After adding another enzyme to turn some of the glucose back to fructose, high fructose corn syrup is formed. This results in a syrup that is cheaper and sweeter than regular sugar. However, high fructose corn syrup isn’t without its disadvantages. (2)

3 Natural Effects of Fructose On The Body

1. Fructose is Sweeter Than Sugar

Fructose is sweeter than sugar, which may seem like a bad thing, but is actually a good thing. Naturally occurring fructose generally has less calories than something that contains high fructose corn syrup, glucose, and sucrose, and it isn’t necessary to eat as much to get the same sweet taste you are craving.

2. Fruits and Vegetables That Contain Natural Fructose Also Contain Fiber

While it can be tempting to cut out anything with sugar in it when you are trying to lose weight, it is important to still consume a few servings of fruit and vegetables containing fructose in your diet every day. Many of these fruits contain high levels of fiber, which is key in any weight loss journey and cutting down on belly fat. Fiber helps to keep you feeling fuller longer, and will actually slow down the process in which the body absorbs the sugar that was just consumed. (3)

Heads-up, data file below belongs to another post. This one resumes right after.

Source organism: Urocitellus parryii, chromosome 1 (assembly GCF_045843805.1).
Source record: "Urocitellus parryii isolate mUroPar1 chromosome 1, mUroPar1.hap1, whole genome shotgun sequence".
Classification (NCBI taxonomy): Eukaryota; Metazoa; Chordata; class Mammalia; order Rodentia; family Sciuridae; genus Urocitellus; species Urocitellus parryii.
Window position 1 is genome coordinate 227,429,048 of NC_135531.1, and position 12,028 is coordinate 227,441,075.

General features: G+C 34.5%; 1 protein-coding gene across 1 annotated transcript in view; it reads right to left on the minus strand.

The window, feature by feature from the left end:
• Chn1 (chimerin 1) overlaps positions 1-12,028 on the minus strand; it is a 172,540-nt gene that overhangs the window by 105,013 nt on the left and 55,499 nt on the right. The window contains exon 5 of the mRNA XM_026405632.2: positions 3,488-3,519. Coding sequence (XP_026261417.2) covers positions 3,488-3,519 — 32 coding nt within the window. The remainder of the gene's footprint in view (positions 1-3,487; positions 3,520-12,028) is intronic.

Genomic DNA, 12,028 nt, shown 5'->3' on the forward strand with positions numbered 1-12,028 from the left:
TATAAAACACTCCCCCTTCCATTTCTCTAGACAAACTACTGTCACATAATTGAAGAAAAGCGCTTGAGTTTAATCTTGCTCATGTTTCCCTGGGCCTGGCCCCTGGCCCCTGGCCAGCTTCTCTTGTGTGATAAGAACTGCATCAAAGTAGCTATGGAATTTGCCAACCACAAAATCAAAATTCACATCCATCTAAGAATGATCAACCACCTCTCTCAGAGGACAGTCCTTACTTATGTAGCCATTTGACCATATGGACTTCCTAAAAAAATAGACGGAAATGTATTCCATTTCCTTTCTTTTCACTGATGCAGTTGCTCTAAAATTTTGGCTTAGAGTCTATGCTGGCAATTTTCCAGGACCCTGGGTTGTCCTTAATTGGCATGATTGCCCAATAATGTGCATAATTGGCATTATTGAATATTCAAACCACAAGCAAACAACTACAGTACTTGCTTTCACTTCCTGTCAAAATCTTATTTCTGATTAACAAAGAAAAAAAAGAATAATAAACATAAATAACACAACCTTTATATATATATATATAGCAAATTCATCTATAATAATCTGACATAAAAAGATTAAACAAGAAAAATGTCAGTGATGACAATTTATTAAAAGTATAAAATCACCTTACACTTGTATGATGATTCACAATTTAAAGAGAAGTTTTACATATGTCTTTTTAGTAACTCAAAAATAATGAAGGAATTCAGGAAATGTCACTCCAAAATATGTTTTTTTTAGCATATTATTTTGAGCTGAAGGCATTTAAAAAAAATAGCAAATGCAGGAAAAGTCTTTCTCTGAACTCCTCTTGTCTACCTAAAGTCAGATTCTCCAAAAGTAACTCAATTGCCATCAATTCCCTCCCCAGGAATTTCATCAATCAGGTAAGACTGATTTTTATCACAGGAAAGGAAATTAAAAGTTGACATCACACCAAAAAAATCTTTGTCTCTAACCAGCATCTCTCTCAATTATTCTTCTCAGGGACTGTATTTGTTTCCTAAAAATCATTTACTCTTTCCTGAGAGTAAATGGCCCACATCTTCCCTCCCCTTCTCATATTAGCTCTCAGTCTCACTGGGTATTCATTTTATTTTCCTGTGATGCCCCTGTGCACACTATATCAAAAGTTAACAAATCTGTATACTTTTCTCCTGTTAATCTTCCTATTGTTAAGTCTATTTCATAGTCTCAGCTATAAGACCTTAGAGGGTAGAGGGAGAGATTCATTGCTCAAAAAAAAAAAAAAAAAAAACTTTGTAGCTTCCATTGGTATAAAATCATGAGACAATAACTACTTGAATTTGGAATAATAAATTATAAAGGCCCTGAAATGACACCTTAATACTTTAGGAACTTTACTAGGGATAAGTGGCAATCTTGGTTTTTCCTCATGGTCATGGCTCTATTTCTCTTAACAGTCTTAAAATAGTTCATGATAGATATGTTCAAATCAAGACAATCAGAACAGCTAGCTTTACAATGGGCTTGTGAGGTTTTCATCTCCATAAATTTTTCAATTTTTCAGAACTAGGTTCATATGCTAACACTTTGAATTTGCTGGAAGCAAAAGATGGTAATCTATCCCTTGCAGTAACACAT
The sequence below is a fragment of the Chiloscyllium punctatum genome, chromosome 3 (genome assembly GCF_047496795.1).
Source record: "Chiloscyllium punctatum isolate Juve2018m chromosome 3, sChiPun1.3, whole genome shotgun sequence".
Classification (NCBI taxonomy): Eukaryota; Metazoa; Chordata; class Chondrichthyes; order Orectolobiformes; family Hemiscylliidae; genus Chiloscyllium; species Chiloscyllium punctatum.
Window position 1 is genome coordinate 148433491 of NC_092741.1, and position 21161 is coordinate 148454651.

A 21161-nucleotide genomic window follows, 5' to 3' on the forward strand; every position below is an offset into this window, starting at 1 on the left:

3. Fructose is Low on the Glycemic Index

In the United States, diabetes is becoming more and more common. Currently, almost one out of every ten adults suffers from type 2 diabetes, in which the body does not correctly utilize the insulin that it makes. Other types of sugars can be hard for diabetics to digest, but since fructose is not digested in the pancreas but rather in the liver, it is easier for diabetics to digest without raising their blood sugar levels to unsafe levels.

Of course, if you suffer from diabetes, it is important to talk with your doctor and a nutritionist to find the best diet to fit your needs. (4)

3 Negative Side Effects Of High Fructose Corn Syrup On The Body

1. High Fructose Corn Syrup Can Cause Cholesterol Increase